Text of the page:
I believe that God is nonviolent, and that it is also the main lesson that we need to learn, as God embodies both Truth and Love and Truth and Love engender Nonviolence. Attributing the violent consequences of our violent actions to God would be unfair to the ‘weeping God of Mormonism’ (see http://mormongandhi.com/2009/05/18/nobody-is-saved-alone-the-zion-formula/). Because there is war in the world, God meant it to be that way?

      It is the consequences of our actions that make us unable to be in the presence of God (or to live in a just and peaceful society). Not because God punishes us or does not want us to live in a just and peaceful society (or for us not to be in his presence). The unrepentent and violent soul restricts himself from reaching the loving abode of a forgiving and long-suffering God, and of replicating that abode on earth.

      I like the passage where Alma admonishes his son ‘to deny the justice of God no more, but to let the justice of God, and his mercy, and his long-suffering have full sway in your heart’. My point of view here is that ‘justice long delayed is justice denied’:

      Many of us are delaying the establishment of Zion, the building of the Kingdom of God on earth, and making it difficult for “God to be with us” (the meaning of the name Immanuel, another name for the Messiah). In other words, we are delaying the coming of the Messiah among his children and the reign of the Messiah in the hearts of his children. That’s why the Temple is important: the reason we must turn the hearts of the fathers and the mothers to their children (that they might teach them to live more perfectly through HoPE) and the hearts of the children to the covenants made by their fathers and their mothers (that the covenants made in turn unto them may be realized through our righteous and peaceful living), so that we will not all be cursed and suffer at his coming.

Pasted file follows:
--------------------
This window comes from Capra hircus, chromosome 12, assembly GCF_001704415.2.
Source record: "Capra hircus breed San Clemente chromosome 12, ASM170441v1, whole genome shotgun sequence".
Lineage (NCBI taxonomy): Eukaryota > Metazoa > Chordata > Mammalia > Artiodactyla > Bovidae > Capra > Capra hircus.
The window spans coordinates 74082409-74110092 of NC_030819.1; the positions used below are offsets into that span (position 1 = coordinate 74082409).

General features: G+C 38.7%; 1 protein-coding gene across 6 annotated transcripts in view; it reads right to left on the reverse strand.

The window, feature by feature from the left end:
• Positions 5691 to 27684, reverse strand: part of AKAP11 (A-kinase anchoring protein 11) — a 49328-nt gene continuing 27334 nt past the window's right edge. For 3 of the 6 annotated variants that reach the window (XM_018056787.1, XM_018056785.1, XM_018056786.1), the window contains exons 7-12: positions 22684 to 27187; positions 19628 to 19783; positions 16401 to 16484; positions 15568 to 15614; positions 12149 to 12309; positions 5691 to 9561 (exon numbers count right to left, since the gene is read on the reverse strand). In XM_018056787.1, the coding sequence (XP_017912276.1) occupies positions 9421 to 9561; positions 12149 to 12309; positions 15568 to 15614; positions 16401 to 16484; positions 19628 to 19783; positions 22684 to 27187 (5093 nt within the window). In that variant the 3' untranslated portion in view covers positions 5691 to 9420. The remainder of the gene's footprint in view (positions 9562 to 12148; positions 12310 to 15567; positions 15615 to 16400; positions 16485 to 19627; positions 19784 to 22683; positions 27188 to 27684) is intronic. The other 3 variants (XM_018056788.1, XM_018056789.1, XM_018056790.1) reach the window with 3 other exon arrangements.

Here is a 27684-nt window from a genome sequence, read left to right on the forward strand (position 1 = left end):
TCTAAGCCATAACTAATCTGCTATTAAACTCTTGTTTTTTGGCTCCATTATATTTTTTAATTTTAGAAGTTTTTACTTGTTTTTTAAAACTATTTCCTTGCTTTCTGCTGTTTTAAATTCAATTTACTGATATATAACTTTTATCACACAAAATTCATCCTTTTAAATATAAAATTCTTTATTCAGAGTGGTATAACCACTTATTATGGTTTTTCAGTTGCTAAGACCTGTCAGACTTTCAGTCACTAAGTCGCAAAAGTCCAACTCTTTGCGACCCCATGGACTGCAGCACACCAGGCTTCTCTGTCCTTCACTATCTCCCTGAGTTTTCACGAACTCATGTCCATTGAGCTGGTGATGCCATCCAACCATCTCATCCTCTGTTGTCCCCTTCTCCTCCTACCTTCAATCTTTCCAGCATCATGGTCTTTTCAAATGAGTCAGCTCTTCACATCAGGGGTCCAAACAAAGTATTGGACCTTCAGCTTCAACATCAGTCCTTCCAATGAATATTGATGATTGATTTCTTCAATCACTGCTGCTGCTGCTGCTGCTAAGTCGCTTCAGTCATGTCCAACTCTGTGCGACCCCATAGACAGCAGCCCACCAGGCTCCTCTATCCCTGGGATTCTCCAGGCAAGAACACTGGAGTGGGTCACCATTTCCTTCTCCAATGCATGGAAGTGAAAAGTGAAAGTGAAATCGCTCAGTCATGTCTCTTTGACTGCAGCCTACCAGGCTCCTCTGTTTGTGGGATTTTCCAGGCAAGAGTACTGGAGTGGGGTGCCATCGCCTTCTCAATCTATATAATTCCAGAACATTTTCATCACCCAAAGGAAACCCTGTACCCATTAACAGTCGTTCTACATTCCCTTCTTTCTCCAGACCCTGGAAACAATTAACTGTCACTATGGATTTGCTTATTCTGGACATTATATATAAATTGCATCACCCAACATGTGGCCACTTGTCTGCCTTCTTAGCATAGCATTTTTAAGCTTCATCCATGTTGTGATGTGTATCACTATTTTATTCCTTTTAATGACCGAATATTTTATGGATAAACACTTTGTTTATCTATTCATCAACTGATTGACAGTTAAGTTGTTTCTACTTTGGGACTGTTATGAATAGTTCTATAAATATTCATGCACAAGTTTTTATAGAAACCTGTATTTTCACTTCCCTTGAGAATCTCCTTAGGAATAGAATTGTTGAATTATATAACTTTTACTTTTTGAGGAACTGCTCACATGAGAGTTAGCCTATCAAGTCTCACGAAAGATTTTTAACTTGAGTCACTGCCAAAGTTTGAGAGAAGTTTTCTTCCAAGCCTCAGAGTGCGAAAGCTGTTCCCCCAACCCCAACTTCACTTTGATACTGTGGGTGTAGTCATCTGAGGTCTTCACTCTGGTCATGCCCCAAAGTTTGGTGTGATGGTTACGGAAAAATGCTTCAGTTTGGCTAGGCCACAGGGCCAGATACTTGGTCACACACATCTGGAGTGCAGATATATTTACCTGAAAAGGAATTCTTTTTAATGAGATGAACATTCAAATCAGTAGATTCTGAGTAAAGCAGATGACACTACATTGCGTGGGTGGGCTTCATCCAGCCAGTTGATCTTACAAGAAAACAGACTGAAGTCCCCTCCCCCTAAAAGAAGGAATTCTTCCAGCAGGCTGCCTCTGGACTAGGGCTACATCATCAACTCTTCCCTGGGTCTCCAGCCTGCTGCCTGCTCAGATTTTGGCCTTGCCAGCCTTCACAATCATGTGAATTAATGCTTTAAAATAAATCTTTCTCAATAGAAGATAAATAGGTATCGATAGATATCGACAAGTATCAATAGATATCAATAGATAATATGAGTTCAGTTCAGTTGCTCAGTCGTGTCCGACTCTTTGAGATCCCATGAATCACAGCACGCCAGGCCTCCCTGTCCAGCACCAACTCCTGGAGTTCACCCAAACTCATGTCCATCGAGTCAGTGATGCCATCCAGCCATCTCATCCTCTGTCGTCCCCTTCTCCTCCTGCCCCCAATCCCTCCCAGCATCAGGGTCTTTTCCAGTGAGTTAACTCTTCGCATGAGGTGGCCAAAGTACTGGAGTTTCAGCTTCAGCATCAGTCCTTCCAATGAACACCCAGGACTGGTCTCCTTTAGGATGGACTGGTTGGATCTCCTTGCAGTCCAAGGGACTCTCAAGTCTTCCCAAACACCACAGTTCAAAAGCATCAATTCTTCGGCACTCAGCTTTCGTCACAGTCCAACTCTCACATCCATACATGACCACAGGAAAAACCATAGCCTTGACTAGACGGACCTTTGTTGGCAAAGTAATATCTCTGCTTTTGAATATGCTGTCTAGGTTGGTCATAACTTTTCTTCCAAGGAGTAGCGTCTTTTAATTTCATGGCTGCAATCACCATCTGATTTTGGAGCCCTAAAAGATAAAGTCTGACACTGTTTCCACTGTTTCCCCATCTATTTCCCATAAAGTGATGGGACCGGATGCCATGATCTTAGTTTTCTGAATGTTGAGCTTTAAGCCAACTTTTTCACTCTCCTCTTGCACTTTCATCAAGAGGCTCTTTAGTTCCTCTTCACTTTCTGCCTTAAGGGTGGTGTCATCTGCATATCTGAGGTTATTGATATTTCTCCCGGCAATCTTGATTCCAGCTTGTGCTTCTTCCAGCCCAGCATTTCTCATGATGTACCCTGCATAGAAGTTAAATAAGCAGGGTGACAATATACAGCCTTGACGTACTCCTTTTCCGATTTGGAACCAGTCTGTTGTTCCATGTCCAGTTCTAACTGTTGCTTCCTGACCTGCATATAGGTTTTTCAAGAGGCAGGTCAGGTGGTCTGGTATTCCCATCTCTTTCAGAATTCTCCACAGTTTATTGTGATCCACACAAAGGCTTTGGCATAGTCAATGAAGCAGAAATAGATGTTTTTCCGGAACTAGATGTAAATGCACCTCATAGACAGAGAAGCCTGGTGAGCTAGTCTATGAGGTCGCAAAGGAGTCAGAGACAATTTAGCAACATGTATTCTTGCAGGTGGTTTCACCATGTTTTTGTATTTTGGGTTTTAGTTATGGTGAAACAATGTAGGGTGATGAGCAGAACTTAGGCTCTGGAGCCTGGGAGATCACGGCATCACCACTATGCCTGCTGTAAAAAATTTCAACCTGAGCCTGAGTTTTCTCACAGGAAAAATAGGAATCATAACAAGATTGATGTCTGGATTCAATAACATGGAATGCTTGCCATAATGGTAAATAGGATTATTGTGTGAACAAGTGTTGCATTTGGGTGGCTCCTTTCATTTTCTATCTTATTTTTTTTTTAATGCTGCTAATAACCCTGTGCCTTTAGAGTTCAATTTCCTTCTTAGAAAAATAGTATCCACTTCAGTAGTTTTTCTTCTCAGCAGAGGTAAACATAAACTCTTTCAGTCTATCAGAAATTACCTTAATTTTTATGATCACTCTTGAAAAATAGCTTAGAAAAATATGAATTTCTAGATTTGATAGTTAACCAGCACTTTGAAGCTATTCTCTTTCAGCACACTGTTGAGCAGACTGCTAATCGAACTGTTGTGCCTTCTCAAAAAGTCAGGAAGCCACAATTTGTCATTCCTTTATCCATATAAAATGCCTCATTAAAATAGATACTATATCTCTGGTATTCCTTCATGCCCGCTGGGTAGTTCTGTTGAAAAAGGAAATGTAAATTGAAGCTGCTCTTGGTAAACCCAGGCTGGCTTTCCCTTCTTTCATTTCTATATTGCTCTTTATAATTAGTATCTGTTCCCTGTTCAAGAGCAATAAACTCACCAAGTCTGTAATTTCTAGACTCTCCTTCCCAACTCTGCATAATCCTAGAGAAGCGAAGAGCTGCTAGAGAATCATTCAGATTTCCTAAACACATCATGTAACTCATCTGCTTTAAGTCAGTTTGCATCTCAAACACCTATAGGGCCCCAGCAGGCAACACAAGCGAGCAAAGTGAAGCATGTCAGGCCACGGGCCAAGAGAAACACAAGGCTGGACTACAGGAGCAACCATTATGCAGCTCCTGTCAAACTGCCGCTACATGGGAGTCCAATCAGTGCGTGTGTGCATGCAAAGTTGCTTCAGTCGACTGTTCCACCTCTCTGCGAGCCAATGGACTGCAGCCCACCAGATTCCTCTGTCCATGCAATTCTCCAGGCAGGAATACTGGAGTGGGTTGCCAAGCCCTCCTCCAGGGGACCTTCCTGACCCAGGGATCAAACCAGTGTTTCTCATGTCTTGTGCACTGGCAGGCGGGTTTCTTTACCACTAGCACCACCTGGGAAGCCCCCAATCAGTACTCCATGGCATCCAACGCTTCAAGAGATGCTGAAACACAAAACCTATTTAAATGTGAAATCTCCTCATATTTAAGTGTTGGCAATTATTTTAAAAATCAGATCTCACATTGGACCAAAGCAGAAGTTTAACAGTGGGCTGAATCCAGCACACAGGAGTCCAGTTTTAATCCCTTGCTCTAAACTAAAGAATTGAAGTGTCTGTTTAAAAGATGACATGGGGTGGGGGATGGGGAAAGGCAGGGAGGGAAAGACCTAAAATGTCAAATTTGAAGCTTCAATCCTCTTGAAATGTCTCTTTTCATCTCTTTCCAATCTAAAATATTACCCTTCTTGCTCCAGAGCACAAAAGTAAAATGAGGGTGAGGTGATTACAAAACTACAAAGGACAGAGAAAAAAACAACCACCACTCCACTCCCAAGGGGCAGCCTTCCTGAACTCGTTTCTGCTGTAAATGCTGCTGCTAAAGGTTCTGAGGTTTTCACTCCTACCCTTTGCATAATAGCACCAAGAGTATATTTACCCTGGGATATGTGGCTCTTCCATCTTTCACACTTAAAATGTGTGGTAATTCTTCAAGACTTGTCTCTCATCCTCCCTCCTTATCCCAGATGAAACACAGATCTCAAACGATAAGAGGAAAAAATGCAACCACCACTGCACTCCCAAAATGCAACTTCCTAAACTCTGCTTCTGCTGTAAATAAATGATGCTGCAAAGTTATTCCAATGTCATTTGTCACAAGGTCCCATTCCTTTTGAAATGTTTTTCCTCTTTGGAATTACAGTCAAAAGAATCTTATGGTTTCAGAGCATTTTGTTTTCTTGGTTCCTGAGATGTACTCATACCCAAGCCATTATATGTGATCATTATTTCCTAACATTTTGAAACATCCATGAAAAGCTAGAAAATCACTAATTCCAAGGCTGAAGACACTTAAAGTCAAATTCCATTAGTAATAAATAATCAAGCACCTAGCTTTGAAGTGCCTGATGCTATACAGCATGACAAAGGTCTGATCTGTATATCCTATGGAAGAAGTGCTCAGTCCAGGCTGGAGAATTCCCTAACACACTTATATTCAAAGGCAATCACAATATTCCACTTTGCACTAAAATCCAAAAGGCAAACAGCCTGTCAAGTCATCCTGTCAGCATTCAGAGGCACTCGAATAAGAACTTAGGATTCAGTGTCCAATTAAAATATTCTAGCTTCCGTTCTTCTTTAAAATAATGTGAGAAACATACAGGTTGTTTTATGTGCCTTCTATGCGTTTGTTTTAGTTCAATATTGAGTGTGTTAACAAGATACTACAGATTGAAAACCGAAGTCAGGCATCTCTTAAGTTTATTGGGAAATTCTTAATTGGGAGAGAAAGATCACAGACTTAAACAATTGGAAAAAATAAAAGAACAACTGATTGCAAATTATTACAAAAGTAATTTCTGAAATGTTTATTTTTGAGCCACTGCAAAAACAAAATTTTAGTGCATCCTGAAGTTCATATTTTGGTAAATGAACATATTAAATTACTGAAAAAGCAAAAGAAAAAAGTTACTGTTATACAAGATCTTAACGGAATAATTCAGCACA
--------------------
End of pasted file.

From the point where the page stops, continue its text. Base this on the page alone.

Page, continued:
Covenants or ‘Covenant-spirituality’ gently encourages the children of God to enter on a gradual path of eternal progression (to gain more truth and knowledge) according to those principles ‘taught in the Doctrine and Covenants’ that are necessary for the establishment of Zion and the building of the Kingdom of God – or pertaining to our salvation, if you will. The law of sacrifice and the law of obedience, as well as the laws of chastity and consecration are therefore all linked to peace and pacifism. This can be treated separately elsewhere, but in the above article, I like the HoPE (Holistic Peace Education) approach of the Montessori School to be applied to the Temple.

      By the way, it is mainly through international treaties (or covenants) that nations, governments and in essence that humanity agrees to establish peace and to work for justice, security and the well-being of all. International law established for other reasons than the above should not be international law. Covenants are therefore also important in the secular world of international politics in promoting peace and in our global pursuit of happiness.

      In the LDS church, however, covenants are a way for our heavenly parents to bring us closer in line with their wishes and purpose: for their children to live forever and to be forever learning (immortality) and for their son Jesus Christ to live in our midst, as we start leading a christ-like life (eternal life).

      LDS with a leaning for a violent interpretation of their religion would rather use phrases like ‘God’s commands’ and ‘our duty to obey’ – but as stated in another article: God’s power to remove sin (man’s inhumanity towards others) is limited. Only we can. They (our heavenly parents) can warn and they can teach us (and thus we may be saved because the atoning sacrifice of Christ will claim the truly penitent), but they cannot force us, neither can they provide indemnity or apologies to the victims of our crimes. We could, if we would.

      Are we learning anything if we ‘blindly obey’, or in other words, if the letter of the law becomes more important than the spirit of the law (meaning that the laws we make for ourselves become more important than what they were meant for)?

      Remember: justice is at the service of mercy and service at the mercy of justice.

      mormongandhi